Order of Protection

The term Order of Protection refers to a document issued by a court to protect victims of domestic abuse. The order limits the adverse party’s behavior by specifying the conduct allowed and prohibited. Failure to comply with an order can result in arrest and prosecution. To explore this concept, consider the following Order of Protection definition.

Definition of Order of Protection


  1. A court order that protects victims of domestic abuse by limiting the perpetrator’s behavior.

What is Order of Protection Meaning?

Every state has laws to protect victims of domestic abuse from further violence.  These laws vary but all offer an Order of Protection, sometimes called a “protection order,” or “restraining order.” Once signed by a judge, the order requires the abuser to stop harming the victim. While an order will not necessarily prevent abuse, it allows the victim to notify police and have the abuser arrested.

Most courts offer various types of orders, including emergency protection orders (“EPO”) and permanent protection orders (“PPO”). A temporary order provides victims with immediate protection and lasts up to 30 days. At the end of that time, a hearing takes place. At the hearing, a judge determines if the case warrants protection for a greater length of time. If the judge grants this, it extends the protection for a year or more.

Who Needs an Order of Protection

Individuals experiencing abuse by someone in a close relationship may need to file for an Order of Protection. Such abuse does not need to be only physical violence, but also includes threats of violence, stalking, sexual abuse, and harassment. Someone who needs an order of protection may also need to include in the order protection for children, elderly persons, or dependent adults.

How to Obtain an Order of Protection

Instructions on how to obtain an Order of Protection are available from the court. They are, in fact, generally printed right on the downloadable forms. The first involves petitioning the court for a temporary or emergency protective order. The victim can get the paperwork needed to file from their local courthouse. In fact, most courts offer these forms online.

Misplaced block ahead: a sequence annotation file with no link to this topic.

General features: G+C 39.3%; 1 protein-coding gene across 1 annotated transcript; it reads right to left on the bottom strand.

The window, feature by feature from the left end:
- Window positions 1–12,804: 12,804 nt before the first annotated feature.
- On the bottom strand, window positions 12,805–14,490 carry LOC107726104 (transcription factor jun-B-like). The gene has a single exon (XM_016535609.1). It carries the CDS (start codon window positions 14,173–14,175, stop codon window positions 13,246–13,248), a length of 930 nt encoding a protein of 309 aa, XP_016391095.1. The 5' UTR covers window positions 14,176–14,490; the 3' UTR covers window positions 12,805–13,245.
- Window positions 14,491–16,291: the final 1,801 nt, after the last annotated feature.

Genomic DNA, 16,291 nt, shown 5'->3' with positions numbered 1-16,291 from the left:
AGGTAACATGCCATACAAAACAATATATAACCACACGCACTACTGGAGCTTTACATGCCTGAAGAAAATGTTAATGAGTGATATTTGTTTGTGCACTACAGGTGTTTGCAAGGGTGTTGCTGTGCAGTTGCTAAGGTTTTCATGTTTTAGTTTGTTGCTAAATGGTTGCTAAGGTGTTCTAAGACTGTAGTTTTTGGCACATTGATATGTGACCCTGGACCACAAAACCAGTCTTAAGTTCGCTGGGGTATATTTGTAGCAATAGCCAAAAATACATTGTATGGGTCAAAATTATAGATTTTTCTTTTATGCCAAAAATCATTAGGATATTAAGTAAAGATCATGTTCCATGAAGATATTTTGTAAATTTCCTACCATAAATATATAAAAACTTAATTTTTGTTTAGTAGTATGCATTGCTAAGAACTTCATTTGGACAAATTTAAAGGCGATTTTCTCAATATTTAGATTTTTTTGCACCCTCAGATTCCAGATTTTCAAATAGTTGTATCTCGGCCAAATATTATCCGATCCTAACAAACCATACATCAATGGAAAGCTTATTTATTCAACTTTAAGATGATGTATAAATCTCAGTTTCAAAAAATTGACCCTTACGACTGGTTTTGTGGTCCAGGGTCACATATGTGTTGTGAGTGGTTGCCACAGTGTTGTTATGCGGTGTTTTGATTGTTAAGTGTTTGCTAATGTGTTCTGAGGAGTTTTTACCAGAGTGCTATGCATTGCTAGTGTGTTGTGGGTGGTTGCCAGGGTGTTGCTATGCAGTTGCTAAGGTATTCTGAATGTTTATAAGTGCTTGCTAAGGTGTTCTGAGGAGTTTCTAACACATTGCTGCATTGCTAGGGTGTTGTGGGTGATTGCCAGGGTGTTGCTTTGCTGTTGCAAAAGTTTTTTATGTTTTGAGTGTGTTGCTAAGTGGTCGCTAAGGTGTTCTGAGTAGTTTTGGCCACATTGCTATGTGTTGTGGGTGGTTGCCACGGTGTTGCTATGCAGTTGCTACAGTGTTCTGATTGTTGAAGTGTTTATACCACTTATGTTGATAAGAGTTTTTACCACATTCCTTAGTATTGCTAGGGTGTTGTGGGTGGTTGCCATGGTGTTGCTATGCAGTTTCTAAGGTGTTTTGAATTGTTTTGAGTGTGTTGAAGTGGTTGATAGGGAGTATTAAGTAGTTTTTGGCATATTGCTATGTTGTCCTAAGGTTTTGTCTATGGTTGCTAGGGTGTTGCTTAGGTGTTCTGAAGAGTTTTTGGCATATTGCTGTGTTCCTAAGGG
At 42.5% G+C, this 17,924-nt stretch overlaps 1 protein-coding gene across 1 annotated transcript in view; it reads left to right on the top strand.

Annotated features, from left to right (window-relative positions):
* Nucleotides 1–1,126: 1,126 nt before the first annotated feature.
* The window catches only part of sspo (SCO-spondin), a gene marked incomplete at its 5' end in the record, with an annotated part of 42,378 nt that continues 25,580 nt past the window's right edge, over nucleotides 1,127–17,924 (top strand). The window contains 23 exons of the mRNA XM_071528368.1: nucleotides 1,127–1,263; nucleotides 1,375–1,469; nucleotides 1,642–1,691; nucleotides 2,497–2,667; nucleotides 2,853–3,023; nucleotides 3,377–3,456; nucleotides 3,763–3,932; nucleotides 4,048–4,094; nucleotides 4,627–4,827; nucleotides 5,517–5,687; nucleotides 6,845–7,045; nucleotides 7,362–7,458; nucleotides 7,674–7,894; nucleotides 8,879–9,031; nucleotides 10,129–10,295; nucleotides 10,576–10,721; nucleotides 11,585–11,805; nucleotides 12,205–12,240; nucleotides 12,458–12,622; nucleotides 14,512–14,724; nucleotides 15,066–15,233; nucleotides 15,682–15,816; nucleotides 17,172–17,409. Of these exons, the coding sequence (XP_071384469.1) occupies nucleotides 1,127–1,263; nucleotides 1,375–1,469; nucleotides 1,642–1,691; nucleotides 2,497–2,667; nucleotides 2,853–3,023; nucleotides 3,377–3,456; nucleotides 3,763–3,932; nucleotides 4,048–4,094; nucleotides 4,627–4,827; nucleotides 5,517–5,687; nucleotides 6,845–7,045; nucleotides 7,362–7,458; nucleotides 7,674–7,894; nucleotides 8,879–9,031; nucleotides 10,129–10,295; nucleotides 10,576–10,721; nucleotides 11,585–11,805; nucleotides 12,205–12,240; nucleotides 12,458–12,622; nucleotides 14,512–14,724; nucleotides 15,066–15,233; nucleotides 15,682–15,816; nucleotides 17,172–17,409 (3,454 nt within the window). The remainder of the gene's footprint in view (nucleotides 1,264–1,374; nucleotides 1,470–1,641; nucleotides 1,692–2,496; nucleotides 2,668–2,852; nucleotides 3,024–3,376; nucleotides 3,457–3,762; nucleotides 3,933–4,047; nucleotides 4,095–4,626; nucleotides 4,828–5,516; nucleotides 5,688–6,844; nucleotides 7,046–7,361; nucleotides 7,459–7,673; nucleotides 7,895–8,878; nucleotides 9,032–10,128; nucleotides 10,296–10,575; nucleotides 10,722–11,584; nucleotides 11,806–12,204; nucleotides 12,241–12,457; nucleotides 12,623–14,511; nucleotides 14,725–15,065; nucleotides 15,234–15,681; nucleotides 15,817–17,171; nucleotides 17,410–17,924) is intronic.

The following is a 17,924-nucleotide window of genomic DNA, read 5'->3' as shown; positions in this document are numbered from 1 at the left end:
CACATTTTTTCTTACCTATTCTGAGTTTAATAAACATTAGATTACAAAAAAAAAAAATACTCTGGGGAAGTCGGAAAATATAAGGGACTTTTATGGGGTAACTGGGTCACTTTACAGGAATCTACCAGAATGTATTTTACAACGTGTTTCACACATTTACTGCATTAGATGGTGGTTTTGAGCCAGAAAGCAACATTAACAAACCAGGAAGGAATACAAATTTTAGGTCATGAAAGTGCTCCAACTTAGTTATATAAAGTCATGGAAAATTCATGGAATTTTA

If granted, law enforcement locates the party accused of wrongdoing and provides him or her with a copy of the order. Once served, the respondent must abide by the conditions included. This remains in effect until the court holds a hearing for a permanent protection order. In some states, the police can give the victim an emergency order.

In some examples of Order of Protection hearings, the judge does not find the victim in immediate or present danger. In these situations, the judge issues a hearing notice. At the hearing, a judge will determine whether to issue a permanent order. Until the hearing, the accused must follow the court-ordered restrictions.

Burden of Proof

In all examples of Order of Protection hearings, the victim carries the burden of proof. This means that they must show the judge that the perpetrator has harmed or may harm them or their children. It may involve presenting testimony of the abuse, the testimony of witnesses, police reports, documents, and photos. If the burden of proof is met, the judge will sign the order making it in effect for a specified period of time – usually one year. It will list the conditions the respondent must follow and specify how long it remains in effect.

As an example of an order of protection hearing, if the victim fails to appear, the judge dismisses the case. If the respondent fails to appear, the judge typically grants the order.

What is a Mutual Order of Protection

If both parties file for a protective order, the judge may issue a mutual Order of Protection. If this occurs, both parties must follow the provisions in the order. These provisions can contain anything that the judge finds appropriate for the situations. Mutual Order of Protection examples include:

  • Ordering both parties to refrain from contacting each other
  • Requiring the parties to keep a certain amount of distance between them
  • Mandating that both parties participate in counseling

Domestic Violence Order of Protection

Domestic violence victims have legal options for protecting themselves from continued abuse. This includes a Domestic Violence Order of Protection, also known as a domestic violence restraining order or “DVRO.”